10 Minutes With... Paul Astick

After a year which saw Hawk Eyes finally complete work on their new album and support Iron Maiden in Italy, frontman Paul Astick reveals his highlights of the past 12 months and the band’s plans to play in space…

Hello Paul, how did you spend last New Year’s Eve?

“Hello. Last year my girlfriend and I went for a Mexican and then went home. We were asleep by 11.30 in order to miss the arbitrary fireworks.”

What were you ambitions for the year?

“My ambition for 2014 was to finish this album [Everything Is Fine] and still be friends with my band mates.”

You played with Iron Maiden in Italy this summer. What was that day like?

“It was very hot. In retrospect I should have worn more sun tan lotion on my face. We turned up in our transit which had crossed the alps steadily and parked next to the night liners and artics – that’s my favourite bit about doing these gigs – the sheer absurdity. We didn’t meet Maiden but we did have a minor interaction with Opeth, who took their sofa out of the dressing room and sat outside on it. I love playing on big stages; there’e more room for activities.”

Tell us about the recording of Everything Is Fine.

“It was another saga, started in March 2013 and only completed in November 2014. But that’s ‘how’, how they say, ‘we roll’. If it was done any quicker it wouldn’t be any better. [Producer] Andy Hawkins really got involved from the outset on this one and tried valiantly to tame us – and he succeeded in some respects! There were points all of us had to walk away and put it down for a few weeks. Reflection and patience are the greatest tools we use when recording. If we are bored after ten listens then why expect someone who hasn’t been involve in its creation to stay interested. This album was sculpted rather than recorded.”

What can we expect from the album?

“I think this record is more focused and direct than previous releases and we really concentrated on clarity and punch, in terms of sonics and hooks. If it’s not catchy, ‘What’s it doing in there? Get it out!’. That’s what our front of house man Giles always says. He’s the man on the front cover of our album by the way.”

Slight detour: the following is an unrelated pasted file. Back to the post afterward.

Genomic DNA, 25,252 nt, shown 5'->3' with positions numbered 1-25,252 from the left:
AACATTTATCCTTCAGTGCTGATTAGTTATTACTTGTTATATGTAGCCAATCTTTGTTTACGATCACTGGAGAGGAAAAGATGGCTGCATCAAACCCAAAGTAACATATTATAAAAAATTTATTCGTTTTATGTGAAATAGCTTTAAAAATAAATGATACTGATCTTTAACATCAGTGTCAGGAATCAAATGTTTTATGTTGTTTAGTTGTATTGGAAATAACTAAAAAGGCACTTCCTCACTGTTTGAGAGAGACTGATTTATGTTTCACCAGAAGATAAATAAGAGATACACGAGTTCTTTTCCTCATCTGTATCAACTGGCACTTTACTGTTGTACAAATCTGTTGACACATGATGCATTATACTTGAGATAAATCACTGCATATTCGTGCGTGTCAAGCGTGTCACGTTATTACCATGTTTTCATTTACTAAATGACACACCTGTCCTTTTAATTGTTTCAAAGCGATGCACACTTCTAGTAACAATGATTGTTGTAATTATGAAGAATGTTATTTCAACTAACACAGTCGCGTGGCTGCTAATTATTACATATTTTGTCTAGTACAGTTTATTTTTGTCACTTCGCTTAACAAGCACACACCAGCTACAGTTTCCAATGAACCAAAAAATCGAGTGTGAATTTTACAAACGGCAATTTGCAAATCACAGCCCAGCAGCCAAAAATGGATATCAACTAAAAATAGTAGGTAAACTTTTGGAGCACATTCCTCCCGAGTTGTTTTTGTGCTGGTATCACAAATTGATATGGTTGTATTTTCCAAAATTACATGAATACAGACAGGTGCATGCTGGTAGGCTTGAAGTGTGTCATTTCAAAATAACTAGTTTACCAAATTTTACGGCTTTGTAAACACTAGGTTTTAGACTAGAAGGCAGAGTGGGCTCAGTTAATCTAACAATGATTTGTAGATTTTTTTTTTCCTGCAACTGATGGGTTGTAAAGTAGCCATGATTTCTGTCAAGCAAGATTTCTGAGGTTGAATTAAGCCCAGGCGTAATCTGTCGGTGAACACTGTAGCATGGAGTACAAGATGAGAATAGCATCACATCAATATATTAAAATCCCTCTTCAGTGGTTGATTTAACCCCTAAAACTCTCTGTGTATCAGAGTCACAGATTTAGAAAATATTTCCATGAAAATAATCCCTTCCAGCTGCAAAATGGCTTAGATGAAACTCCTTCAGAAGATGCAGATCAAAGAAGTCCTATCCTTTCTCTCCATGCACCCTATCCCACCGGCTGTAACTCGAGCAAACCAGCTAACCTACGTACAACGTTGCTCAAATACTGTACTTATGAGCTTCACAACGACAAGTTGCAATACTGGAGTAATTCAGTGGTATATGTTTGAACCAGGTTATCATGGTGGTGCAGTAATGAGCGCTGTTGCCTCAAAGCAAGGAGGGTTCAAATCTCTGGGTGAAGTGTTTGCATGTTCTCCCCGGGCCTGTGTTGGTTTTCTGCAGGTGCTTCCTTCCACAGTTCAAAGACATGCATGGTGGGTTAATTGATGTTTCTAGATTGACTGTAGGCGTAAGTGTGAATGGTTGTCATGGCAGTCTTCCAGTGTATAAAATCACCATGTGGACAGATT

Why does the start of the single Die Trying sound like the Dogtanian theme?

“Because his spirit inhabits the fingers of Robert Stephens and he speaks to us through melody. On this occasion, he wanted Robert to let the world know of his influence upon our creativity. Hence we put his theme song into Die Trying. Also Dogtanian seems the kind of anthropomorphic French dog royalist to want to die trying to protect his king.”

The video for the song is pretty creepy – can you explain the storyline?

“No. I have no idea.”

What’s been your most memorable show of the year?

“Absolutely Rock In Idro with Iron Maiden. It was a privilege to get a gig like that and they really had a top team looking after us. The crowd was amazing too – they just loved it all.”

What’s been your personal highlight?

“This interview.”

Thanks. What’s been the worst album sleeve you’ve seen this year?

“I just bought Andy Hawkins The Magic Of Klaus Wunderlich album for Christmas. I don’t listen to much music post-1996, so I don’t have anything current that is bad.”

What’s your favourite riff of 2014?

“St Vincent’s riff at the end of Huey Newton. I like her riffs. She’s very good at them.”

Describe the perfect Astick Christmas…

“Mum will watch the Christmas Shoes staring Rob Lowe. Dad will offer everyone drink constantly. Brother and I will sleep until 11. Standard.”

What five songs would you pick for a New Years Eve party playlist?

“I’d start with Waiting For A Star To Fall by Boy Meets Girl. Next would be All For Love by Bryan Adams, Sting and Rod Stewart. Then I’d play Toto’s Rosanna, The B-52s’ Love Shack, then finish with Appalachian Chain by Scissorfight.”

What are Hawk Eyes plans for next year?

“We want to be the first band in space. That’s a New Year’s Resolution, too.”

Simon Young

Born in 1976 in Newcastle-upon-Tyne, Simon Young has been a music journalist for over twenty years. His fanzine, Hit A Guy With Glasses, enjoyed a one-issue run before he secured a job at Kerrang! in 1999. His writing has also appeared in Classic RockMetal HammerProg, and Planet Rock. His first book, So Much For The 30 Year Plan: Therapy? — The Authorised Biography is available via Jawbone Press.